A couple of weeks ago, I wrote about the distribution of team wins, and the discovery that the distribution may in fact be bimodal, not normal as one might expect.
One of the predictions that came from this theory was that teams right at .500 would, counterintuitively, tend to regress away from the mean. So one thing we can do is actually check to see if the real world behaves the way we expect it to. I took all teams from 1969 on with even numbers of games and split them into “halves” of even-number games. I use scare-quotes for halves since in order to boost the sample size, I split into increments of two and kept any pair where both “halves” were within 20 games of each other. Then I looked at teams that were exactly .500 in the “before” sample— 716 teams total—and saw what they did afterward:
The Phillies can survive Ryan Howard's contract, but can they survive the GM who gave it to him?
Some baseball teams are disappointing by strange twists of fate. Some are disappointing by design. Not because they’re designed to perform poorly (although that happens, too), but because they’re given expectations contrary to reality, and when reality diverges from expectations, they continue to cling to the expectations.
The 2013 Phillies are a team modestly below .500. Given a preseason forecast of a basically .500 team, this shouldn’t be a terrible shock—baseball is a game filled with randomness, after all. But to view the Phillies as a real disappointment requires you to compare them to their run of excellence from 2007 through 2011, rather than the team they are now. General manager Ruben Amaro’s expectations, then, seem weirdly out of date, in more ways than one. When asked about the player who will most likely define Amaro’s career as a GM, he responded succinctly:
If .500 is average, where are all the teams with .500 records?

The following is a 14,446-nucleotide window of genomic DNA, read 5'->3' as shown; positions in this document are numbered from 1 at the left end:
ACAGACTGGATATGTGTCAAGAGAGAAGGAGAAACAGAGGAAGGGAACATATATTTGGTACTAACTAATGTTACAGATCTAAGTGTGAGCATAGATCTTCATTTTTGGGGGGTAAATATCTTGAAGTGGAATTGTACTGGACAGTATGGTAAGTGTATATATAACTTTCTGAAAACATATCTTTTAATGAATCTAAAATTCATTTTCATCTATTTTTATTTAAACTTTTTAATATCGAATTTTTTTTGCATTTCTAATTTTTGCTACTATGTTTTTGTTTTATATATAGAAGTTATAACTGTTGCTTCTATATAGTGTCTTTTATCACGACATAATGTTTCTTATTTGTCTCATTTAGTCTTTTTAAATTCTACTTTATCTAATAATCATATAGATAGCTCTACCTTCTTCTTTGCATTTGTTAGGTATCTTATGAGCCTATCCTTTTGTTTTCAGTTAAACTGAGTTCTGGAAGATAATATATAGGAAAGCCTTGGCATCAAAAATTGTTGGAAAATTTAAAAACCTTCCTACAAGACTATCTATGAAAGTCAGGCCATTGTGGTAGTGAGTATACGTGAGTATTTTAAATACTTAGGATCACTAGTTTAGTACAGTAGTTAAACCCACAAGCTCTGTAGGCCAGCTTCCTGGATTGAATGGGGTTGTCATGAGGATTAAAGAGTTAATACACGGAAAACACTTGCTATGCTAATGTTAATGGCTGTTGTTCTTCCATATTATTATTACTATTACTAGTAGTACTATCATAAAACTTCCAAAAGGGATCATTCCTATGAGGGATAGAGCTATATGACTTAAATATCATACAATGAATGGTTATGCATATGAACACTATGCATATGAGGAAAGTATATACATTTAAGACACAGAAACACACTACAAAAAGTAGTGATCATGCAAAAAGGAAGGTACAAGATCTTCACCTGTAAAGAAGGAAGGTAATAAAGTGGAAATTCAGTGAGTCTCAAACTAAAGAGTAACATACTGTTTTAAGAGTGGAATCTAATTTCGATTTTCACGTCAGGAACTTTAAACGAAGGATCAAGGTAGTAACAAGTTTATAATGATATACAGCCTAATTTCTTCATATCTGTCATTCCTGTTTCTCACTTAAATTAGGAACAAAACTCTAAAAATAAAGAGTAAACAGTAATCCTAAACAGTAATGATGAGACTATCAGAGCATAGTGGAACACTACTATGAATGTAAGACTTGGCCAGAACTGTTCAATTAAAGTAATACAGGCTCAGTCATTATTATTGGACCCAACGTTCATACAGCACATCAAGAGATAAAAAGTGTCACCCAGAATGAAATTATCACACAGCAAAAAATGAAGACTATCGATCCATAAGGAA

Sometimes, baseball research happens because you go out looking for something and you find it. Other times, it happens because you go off looking for something else and you trip over something far more interesting. This is the latter. While looking through historic team records for another project I was working on, I came across an interesting puzzle—there were far fewer teams exactly at .500 than I would have expected. I thought maybe it was a wacky feature of the sample set I was using, but I expanded my search to nearly 50 years of Major League Baseball, and the same puzzle was still staring me in the face. So I was left with three questions: Was what I was seeing really there? Why was it happening? And what did it mean?
One of the best parts of working at Baseball Prospectus is the ability to pester the staff email list with really bizarre questions. Some people use this power to ask questions where they don’t know the answer. Those people are probably much more well-liked than I am by the other staffers. I, instead, ask questions to which I already know the answer and request that people make wild guesses without doing any research first. I do this because sometimes when I’m looking at data, it helps me to get an unbiased perspective of what someone might expect the data to look like. But to get that, you need to ask people who haven’t seen the data, because once you’ve been staring at the data for too long you expect the data to look like the data.
Breaking down the debate about sabermetrics between Brian Kenny and Hawk Harrelson.
I don’t know how we got to this point, but the long-awaited grudge match between White Sox color commentator Hawk Harrelson and MLB Network broadcaster Brian Kenny (with occasional contributions from Harold Reynolds) took place last night. Everyone was polite, nobody got sent to the hospital, and Hawk launched a thousand indignant tweets. You can see the whole thing through the miracle of YouTube, if you have ten minutes to spare for Hawk to say five minutes’ worth of sentences twice:
Does public criticism of Starlin Castro and Anthony Rizzo help the Cubs?
Robert W. Chambers was one of the more successful authors in what may well have been the heyday of written fiction in America at the turn of the previous century, and he’s an interesting example of how writers were far less constrained to a single genre back then. During his lifetime, Chambers was mostly known (and read) for his romantic fiction, which produced several bestsellers. He also wrote war stories and historical fiction, as well as a handful of illustrated children’s books.
Nowadays, to the extent he’s remembered at all, it’s for his contributions to the field of horror. His best-remembered work is a collection of short stories called “The King In Yellow,” which contains several stories about a play titled (yes) “The King In Yellow.” Chambers only ever quotes from the first act, which characters describe as banal and innocent. The second act, however, is so terrifying and horrible (and so filled with awful truths) that it drives those who read its text or see it performed utterly insane. Chambers never reveals the contents of the second act in full, only hinting at its contents obliquely: